Inspiration and Stories: India
Loved and hated, beguiling and infuriating, beautiful and abject, India is truly the land of contrasts every other country is billed as. Dirt cheap, enormous, and startlingly diverse, the country's fabulous rail network makes the huge distances manageable and, indeed, pleasurable. Remember that India is not one country, indivisible, but instead more like a huge number of smaller countries held together by the world's most riotous form of democracy. This land is one of the cradles of civilization, and harder to comprehend than almost anywhere else on Earth. You do not understand India, you live it.
India: Zanskar and Ladakh
I'd come to Padum, the administrative center of far northern India's remote Zanskar region, via a hellish two-day hitchhiking journey down the broken road from Kargil, and as I was about to go off the map, I badly needed information. It was an eight-day walk north from Padum back up to the Leh-Srinagar highway near Lamayuru, and I carried only a day-pack: no sleeping bag, no tent. Now, it seemed I was walking solo.
India: Sikkim, Darjeeling and Calcutta
"INTO THE HILLS"
The impression of Calcutta, arriving on a sweltering afternoon in early summer, is not of an ancient city existing, like Benares, outside of time. Instead, it feels like a city built a hundred years ago and then abandoned, left to moisture and mold and dust while its builders crept off to sunnier pastures. What makes the city strange, then, is that it feels populated, not by its original inhabitants, but by scavengers, squatting in the abandoned city in droves, peopling every decrepit inch, like beings who have crawled up from the wild to inhabit its lanes and shopfronts and markets, indifferent to the notion of civilization that they are inhabiting.
INDIA: Varanasi and Tamil Nadu
"India, living and dying"
It is morning in Mamallapuram, a small coastal town 40 minutes south of Chennai in the South Indian state of Tamil Nadu. This morning, as I do each morning, I walk along the beach before the cafes open, watching the waves there mass, roll, and break into hissing white foam gilded by the blinding horizontal sun. And this morning, as happens every morning that I walk here, I pass the dead dog lying at the edge of the surf.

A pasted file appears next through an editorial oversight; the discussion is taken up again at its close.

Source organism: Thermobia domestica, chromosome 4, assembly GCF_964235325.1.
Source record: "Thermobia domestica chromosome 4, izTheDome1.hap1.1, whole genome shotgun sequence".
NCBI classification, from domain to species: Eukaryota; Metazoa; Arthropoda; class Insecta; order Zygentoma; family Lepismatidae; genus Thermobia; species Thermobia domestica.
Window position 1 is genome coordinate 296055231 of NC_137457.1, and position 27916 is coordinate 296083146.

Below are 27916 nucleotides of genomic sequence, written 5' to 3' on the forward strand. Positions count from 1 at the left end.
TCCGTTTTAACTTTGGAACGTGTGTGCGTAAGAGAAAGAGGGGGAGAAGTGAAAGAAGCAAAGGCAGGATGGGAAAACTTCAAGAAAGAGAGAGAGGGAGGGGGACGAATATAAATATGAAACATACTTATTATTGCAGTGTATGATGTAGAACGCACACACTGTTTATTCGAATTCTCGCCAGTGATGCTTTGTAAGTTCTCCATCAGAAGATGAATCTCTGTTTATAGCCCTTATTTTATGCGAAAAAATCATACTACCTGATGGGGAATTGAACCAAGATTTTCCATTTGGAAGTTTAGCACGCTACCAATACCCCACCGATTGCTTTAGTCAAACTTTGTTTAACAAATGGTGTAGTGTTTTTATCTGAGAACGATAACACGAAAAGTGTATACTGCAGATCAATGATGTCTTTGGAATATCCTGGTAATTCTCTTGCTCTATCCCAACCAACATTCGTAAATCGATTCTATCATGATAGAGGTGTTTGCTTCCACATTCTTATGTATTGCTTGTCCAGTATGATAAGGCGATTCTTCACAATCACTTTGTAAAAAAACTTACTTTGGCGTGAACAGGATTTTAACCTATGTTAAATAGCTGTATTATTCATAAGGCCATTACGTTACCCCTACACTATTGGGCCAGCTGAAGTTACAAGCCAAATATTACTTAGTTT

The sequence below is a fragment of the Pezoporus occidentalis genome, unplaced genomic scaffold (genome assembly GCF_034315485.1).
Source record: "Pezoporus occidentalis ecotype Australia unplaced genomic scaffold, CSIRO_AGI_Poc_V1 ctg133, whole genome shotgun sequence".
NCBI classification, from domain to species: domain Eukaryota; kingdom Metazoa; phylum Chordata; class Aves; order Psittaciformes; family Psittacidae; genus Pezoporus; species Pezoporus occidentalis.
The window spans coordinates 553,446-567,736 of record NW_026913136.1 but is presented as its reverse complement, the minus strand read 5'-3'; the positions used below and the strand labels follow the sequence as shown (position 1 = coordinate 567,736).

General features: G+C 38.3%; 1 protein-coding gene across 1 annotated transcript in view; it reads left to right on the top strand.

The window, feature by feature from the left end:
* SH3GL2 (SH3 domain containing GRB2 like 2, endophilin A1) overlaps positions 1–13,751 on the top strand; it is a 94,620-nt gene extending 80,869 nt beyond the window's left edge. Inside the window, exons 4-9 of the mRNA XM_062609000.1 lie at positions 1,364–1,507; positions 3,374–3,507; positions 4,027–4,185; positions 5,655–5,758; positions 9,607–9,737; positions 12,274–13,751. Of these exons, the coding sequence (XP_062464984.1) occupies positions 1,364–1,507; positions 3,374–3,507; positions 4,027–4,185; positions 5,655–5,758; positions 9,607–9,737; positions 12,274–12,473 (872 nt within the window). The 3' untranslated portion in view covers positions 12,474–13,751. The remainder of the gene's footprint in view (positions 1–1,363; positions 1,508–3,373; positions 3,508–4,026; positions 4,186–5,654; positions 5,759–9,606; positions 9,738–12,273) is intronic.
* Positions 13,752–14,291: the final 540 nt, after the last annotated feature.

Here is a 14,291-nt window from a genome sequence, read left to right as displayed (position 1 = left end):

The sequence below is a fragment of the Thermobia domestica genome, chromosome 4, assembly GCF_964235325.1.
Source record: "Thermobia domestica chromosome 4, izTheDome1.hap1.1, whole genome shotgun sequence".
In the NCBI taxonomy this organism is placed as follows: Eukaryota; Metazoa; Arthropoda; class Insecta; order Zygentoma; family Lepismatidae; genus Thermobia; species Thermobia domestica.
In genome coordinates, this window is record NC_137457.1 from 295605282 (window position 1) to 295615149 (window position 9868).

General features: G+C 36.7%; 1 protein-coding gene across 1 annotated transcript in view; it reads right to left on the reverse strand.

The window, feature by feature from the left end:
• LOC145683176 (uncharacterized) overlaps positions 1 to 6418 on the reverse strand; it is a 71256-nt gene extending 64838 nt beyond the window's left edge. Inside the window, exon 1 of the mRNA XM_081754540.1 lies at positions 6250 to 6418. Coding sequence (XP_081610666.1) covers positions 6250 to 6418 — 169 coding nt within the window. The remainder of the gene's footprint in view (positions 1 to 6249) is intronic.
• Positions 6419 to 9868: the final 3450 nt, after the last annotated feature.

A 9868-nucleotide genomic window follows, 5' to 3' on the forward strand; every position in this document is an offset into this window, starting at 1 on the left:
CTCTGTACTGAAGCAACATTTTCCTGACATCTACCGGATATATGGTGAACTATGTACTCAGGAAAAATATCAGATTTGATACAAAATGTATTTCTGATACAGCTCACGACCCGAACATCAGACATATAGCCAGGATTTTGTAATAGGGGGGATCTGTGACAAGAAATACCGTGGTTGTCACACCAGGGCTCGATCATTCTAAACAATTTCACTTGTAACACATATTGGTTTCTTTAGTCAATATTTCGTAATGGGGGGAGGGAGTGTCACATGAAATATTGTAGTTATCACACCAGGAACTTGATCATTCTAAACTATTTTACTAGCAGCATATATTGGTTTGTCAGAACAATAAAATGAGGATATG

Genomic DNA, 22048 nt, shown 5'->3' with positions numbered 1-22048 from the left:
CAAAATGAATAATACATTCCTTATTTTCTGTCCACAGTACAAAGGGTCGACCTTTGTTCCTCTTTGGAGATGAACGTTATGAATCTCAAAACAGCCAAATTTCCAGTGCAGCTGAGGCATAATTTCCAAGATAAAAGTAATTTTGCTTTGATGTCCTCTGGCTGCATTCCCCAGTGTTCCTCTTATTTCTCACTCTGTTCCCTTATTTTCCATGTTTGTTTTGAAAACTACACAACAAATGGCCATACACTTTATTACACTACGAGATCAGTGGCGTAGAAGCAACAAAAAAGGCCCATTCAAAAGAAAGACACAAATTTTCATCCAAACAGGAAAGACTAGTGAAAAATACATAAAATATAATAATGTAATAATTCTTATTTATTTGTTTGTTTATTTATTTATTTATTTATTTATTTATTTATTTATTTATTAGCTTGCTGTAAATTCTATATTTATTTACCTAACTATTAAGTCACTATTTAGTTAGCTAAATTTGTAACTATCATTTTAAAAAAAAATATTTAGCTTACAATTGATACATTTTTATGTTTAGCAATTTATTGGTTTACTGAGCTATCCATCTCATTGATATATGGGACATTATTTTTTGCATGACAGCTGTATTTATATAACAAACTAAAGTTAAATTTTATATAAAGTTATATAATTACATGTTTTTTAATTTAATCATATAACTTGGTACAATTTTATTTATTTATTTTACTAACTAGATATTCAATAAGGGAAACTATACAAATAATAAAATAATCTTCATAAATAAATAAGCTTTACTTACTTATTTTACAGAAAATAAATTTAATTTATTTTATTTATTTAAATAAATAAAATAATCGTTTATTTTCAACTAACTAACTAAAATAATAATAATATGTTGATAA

By the time I met Ajit, the camel driver, I’d already written India off.
I’d tried meditation and yoga, then yoga and hashish. I’d read voraciously—Aurobindo and the Bhagavad Gita, Salman Rushdie and Shantaram. I’d stayed in ashrams and hiked through ruins, haggled in markets and took freezing dips in the Ganges, seeking an experience of this country that everyone assured me was one of the most beautiful and amazing places on earth. But in early 2008, after months of traveling the subcontinent, the truth was that I hated India.
trekking / PILGRIMAGE
A Hindu pilgrimage at its best is as much sociology as religion, as much an endurance event as a spiritual practice. This is especially true in Kashmir. Standing at the windy pass at Pissu Top, 3800 metres high in the western mountains, I watch the ten thousand pilgrims teeming like a kicked anthill on the muddy slope far below me.
"turning back the clock in sri lanka"
On this small, tropical, teardrop-shaped island, it’s this time-warped ambiance that – again and again – strikes me the most. Even with Sri Lanka’s considerable cultural and natural riches, it’s the sense the country often gives of stepping back in time that’s most striking, as if, though barely separated from the rest of the world by its narrow strait, Sri Lanka has preserved, in its trains and towns, its cities and beaches, some fragment of bygone eras elsewhere submerged by the contemporary world.